Well, there's no getting around all these stories. It's all about the water these past few days. We have the water main break in Lansingburgh; carcinogens in well water up in Hoosick Falls and lead in the water out in Flint. Water, water, water.
Troy, for the most part, has pulled together. Mantello has set aside partisanship and she and Mayor Madden appeared together at a press conference. There were no casualties. Something Trojans like to see. After all, we are all in this together. Unless you have water. Then, not really.
According to the Times Union:
"The city's $2.7 million project to replace the shattered 33-inch water main that caused a regional crisis will be fast-tracked, the City Council was told Thursday night.
The City Council voted 9-0 to approve the environmental review of the project to replace 3,700 feet of the cracked riveted steel main with a 36-inch cast iron main."
The issues even drew the attention of Congressman Paul Tonko (D) and State Senator Kathleen Marchione (R). Tonko has been working on this issue for over a year, gathering data on the need for updated infrastructure. But, we know how fast Washington works. The phrase "studying an issue" usually results in a report that gathers dust somewhere in D.C.
In the meantime, Cohoes and Waterford are weighing alternate water sources. An expensive proposition.
But, as always, there's one in every crowd: The man that reminds every woman of their first husband - District 2 Councilman, Mark McGrath.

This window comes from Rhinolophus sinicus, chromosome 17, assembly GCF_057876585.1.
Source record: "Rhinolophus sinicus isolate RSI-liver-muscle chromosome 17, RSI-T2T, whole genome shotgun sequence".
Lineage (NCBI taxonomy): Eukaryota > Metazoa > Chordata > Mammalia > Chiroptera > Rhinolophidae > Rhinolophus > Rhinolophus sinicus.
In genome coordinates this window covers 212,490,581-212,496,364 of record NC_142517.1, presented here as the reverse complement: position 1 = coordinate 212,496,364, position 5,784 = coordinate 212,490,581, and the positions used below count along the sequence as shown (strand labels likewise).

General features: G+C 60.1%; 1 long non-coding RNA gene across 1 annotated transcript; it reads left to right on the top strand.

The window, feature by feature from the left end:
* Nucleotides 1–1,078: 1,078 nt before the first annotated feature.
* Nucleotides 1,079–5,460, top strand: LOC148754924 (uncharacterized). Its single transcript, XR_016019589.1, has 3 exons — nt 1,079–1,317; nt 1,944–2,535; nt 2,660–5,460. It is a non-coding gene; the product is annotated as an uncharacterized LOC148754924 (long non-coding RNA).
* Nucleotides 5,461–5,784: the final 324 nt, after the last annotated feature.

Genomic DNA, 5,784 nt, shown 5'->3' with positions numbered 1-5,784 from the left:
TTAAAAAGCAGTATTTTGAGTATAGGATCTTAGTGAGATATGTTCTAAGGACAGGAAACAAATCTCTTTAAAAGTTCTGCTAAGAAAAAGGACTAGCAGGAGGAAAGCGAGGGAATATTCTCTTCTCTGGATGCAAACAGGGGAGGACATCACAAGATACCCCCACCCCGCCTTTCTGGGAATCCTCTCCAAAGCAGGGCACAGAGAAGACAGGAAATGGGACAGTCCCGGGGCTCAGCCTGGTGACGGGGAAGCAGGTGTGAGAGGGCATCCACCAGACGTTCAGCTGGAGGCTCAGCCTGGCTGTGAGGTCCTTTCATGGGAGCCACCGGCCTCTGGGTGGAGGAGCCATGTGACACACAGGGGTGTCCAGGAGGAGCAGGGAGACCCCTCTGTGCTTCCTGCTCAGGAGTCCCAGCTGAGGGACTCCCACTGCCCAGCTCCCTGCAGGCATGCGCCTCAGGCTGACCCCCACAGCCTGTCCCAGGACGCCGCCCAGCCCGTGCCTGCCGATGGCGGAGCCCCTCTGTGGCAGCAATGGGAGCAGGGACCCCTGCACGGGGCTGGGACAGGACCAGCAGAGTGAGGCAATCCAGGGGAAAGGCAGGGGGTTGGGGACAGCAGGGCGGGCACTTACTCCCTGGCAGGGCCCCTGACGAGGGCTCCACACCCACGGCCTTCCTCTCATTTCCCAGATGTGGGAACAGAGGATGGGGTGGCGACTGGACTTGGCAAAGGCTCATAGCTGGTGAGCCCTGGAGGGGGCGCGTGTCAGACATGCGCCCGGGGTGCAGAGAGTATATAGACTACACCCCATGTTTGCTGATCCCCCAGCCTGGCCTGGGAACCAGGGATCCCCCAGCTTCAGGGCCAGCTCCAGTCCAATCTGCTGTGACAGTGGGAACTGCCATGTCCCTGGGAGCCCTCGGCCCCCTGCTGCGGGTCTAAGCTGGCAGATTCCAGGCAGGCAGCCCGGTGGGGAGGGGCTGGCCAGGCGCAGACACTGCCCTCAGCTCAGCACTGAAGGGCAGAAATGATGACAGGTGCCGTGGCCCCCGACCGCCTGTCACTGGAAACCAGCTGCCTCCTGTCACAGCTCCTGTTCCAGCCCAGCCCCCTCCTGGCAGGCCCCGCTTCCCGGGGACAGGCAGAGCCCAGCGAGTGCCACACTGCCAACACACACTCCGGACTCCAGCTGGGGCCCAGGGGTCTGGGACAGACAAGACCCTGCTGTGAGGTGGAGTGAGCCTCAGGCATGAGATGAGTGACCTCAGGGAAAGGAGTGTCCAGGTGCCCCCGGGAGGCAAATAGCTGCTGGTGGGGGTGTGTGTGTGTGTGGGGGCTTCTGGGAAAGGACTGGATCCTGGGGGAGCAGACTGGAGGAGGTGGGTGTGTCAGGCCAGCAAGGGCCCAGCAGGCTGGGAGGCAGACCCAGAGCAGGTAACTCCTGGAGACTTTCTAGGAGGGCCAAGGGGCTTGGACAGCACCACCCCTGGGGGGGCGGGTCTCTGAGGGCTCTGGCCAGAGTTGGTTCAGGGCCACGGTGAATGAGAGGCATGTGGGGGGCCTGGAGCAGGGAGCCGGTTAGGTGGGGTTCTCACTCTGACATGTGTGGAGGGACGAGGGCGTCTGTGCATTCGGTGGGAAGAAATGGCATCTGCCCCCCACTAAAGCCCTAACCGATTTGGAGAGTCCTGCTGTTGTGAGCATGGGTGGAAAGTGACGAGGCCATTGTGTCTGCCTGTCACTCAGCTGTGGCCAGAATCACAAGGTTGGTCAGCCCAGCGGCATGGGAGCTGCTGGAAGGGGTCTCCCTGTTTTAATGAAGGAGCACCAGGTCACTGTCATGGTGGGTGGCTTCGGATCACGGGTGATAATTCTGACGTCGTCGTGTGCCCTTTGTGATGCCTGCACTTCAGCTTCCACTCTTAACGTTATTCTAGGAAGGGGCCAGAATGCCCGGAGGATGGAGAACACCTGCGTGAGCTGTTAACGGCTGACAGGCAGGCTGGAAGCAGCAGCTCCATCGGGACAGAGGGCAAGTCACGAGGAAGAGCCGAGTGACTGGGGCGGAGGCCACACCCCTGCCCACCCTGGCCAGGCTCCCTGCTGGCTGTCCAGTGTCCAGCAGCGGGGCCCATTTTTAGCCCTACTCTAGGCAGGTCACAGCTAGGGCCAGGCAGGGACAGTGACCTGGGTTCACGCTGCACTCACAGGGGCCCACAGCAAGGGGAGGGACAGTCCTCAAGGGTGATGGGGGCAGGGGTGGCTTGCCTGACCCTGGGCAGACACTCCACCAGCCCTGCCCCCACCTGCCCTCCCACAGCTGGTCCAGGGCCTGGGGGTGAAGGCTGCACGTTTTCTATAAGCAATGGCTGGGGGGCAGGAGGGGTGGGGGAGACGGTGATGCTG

During Troy's meeting, Councilman Mark McGrath said he was frustrated the city hadn't moved quicker last year to take on the water main replacement, after it was warned in a city engineering study about the need to replace the main.
The city was particularly concerned because of the large number of people served by the connection and the size of the main — the largest in the city at 33 inches, McGrath said.
Now, we like Mark. He's guaranteed fodder for any site but Mark, did you really need an engineer to tell you that infrastructure built during the Theodore Roosevelt Administration could fail, at any time? Mark has made a career of pointing fingers and laying blame. He is entering his ninth year as an elected official and his only initiative has been his selection as Mantello's caddy, with any extra $2,500 in salary.
People should be aware that not all public officials have been blind to the impending infrastructure problem. To their credit, both Mayor Pattison and Mayor Tutunjian did take efforts to address the issue. Tutunjian sought money to address some of these issues. Mayor Pattison took some criticism for allocating CDBG dollars and other revenue sources towards infrastructure instead of using the money to lower taxes.
It's never been more clear that the underlying root of Troy's problems was the serial bonding that took place in the 1990's. Without that, there would still be problems, to be sure. But, the debt incurred 20+ years ago unleashed a can of worms that hangs around our necks like an albatross of mixed metaphors.